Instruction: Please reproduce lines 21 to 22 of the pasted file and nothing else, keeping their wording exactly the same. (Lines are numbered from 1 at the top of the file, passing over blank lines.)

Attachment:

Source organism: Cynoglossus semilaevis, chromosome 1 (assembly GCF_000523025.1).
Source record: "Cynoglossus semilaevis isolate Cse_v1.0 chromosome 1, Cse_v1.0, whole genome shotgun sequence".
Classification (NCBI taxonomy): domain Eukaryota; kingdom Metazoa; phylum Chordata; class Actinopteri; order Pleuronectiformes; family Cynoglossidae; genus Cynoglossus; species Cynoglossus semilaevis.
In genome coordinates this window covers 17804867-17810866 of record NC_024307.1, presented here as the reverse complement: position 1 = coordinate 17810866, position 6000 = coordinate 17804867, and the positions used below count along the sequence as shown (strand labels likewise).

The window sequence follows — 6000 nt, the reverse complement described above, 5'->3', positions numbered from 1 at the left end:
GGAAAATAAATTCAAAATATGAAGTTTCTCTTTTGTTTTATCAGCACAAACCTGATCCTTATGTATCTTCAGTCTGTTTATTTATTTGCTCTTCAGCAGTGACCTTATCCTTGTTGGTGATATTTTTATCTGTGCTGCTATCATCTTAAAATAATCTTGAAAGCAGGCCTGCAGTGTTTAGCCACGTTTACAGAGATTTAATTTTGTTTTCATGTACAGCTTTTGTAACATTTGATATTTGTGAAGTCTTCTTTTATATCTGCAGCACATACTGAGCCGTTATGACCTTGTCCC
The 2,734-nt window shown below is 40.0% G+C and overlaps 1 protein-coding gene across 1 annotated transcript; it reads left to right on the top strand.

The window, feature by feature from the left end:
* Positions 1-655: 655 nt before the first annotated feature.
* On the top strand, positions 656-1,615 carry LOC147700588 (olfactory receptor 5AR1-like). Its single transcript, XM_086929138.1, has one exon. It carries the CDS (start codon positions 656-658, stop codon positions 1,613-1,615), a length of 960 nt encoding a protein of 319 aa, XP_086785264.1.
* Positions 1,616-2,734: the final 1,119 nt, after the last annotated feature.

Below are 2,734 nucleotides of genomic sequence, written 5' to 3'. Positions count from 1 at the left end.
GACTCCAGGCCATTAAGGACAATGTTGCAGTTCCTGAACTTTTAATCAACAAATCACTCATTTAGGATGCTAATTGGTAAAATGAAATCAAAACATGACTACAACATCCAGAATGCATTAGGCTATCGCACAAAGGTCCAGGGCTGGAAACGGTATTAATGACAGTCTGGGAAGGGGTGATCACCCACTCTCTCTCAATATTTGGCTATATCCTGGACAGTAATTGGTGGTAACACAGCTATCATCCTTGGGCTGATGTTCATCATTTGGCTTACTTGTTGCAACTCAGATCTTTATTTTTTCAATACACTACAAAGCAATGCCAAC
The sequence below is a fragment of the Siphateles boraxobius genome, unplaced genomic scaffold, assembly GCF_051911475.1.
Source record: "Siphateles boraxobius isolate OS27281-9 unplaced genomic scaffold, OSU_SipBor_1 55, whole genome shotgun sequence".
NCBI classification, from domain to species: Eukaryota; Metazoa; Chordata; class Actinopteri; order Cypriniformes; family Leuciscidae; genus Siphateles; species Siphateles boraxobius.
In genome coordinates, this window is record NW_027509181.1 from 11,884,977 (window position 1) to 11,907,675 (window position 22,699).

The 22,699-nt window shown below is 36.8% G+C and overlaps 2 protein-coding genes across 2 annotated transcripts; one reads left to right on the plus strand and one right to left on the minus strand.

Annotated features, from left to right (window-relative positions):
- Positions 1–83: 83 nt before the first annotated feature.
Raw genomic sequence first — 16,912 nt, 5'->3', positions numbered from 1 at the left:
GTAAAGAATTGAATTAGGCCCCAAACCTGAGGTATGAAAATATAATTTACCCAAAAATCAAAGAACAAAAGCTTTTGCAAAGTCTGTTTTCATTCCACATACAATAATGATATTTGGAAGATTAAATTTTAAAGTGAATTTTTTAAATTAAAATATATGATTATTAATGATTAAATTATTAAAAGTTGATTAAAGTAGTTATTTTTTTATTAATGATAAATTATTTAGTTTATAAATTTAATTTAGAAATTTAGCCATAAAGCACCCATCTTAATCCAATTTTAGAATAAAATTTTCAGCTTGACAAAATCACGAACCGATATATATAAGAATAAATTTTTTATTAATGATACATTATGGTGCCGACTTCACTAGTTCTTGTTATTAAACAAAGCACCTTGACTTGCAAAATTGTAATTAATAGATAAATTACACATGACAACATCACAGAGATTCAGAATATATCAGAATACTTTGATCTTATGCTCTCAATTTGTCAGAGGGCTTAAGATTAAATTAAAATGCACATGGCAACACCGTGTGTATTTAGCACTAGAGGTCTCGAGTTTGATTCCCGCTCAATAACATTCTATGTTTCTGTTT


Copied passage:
Raw genomic sequence first — 16,912 nt, 5'->3', positions numbered from 1 at the left:
GTAAAGAATTGAATTAGGCCCCAAACCTGAGGTATGAAAATATAATTTACCCAAAAATCAAAGAACAAAAGCTTTTGCAAAGTCTGTTTTCATTCCACATACAATAATGATATTTGGAAGATTAAATTTTAAAGTGAATTTTTTAAATTAAAATATATGATTATTAATGATTAAATTATTAAAAGTTGATTAAAGTAGTTATTTTTTTATTAATGATAAATTATTTAGTTTATAAATTTAATTTAGAAATTTAGCCATAAAGCACCCATCTTAATCCAATTTTAGAATAAAATTTTCAGCTTGACAAAATCACGAACCGATATATATAAGAATAAATTTTTTATTAATGATACATTATGGTGCCGACTTCACTAGTTCTTGTTATTAAACAAAGCACCTTGACTTGCAAAATTGTAATTAATAGATAAATTACACATGACAACATCACAGAGATTCAGAATATATCAGAATACTTTGATCTTATGCTCTCAATTTGTCAGAGGGCTTAAGATTAAATTAAAATGCACATGGCAACACCGTGTGTATTTAGCACTAGAGGTCTCGAGTTTGATTCCCGCTCAATAACATTCTATGTTTCTGTTT